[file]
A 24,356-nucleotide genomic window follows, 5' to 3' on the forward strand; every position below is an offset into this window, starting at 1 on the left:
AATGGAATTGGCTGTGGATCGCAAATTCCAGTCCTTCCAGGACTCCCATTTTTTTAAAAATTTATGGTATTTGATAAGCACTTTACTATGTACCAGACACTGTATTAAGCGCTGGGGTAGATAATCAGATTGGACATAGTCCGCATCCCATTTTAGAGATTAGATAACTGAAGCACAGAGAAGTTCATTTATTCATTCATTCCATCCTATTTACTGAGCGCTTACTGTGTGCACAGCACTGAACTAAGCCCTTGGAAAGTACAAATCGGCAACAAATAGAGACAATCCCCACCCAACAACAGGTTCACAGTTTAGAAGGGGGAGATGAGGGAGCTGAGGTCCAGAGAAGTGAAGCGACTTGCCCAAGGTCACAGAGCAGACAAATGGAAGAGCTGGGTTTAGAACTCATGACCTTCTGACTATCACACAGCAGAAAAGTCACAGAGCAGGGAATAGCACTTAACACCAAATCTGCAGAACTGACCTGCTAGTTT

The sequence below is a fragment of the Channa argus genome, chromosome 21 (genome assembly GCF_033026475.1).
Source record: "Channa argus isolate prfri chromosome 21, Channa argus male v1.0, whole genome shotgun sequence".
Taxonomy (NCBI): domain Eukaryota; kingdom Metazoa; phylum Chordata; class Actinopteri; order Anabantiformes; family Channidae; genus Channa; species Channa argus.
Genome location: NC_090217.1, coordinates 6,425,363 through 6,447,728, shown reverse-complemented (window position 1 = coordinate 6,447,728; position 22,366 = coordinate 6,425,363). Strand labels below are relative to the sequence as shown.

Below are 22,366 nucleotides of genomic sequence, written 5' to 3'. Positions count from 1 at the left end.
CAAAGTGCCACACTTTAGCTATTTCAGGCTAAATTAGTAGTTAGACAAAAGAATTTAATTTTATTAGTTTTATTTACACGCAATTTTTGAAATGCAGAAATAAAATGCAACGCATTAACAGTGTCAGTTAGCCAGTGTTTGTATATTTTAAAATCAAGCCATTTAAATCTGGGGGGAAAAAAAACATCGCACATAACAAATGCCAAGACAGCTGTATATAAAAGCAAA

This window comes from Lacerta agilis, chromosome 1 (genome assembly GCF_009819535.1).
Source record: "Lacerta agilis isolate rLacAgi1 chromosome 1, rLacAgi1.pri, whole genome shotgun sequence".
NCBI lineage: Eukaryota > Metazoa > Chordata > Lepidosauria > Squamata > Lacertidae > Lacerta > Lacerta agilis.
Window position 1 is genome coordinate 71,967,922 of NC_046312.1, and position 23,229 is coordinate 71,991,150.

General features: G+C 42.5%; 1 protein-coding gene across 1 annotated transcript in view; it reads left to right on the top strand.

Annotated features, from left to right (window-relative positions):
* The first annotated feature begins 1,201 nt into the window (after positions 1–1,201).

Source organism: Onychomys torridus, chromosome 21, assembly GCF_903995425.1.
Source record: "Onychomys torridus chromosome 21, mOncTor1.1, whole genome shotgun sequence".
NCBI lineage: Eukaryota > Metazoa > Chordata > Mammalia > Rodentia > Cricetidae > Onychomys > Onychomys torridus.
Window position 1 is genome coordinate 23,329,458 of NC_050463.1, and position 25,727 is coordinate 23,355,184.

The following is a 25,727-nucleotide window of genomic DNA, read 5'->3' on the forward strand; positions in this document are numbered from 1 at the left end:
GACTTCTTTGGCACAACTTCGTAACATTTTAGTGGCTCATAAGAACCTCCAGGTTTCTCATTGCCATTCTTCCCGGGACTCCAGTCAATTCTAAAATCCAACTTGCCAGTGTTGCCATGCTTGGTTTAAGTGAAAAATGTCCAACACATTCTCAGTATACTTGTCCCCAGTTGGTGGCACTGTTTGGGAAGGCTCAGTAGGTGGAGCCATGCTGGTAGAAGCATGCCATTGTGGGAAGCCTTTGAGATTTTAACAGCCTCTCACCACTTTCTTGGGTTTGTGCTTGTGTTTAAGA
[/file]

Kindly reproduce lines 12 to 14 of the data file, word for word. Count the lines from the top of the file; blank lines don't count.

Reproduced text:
Window position 1 is genome coordinate 71,967,922 of NC_046312.1, and position 23,229 is coordinate 71,991,150.

General features: G+C 42.5%; 1 protein-coding gene across 1 annotated transcript in view; it reads left to right on the top strand.

Annotated features, from left to right (window-relative positions):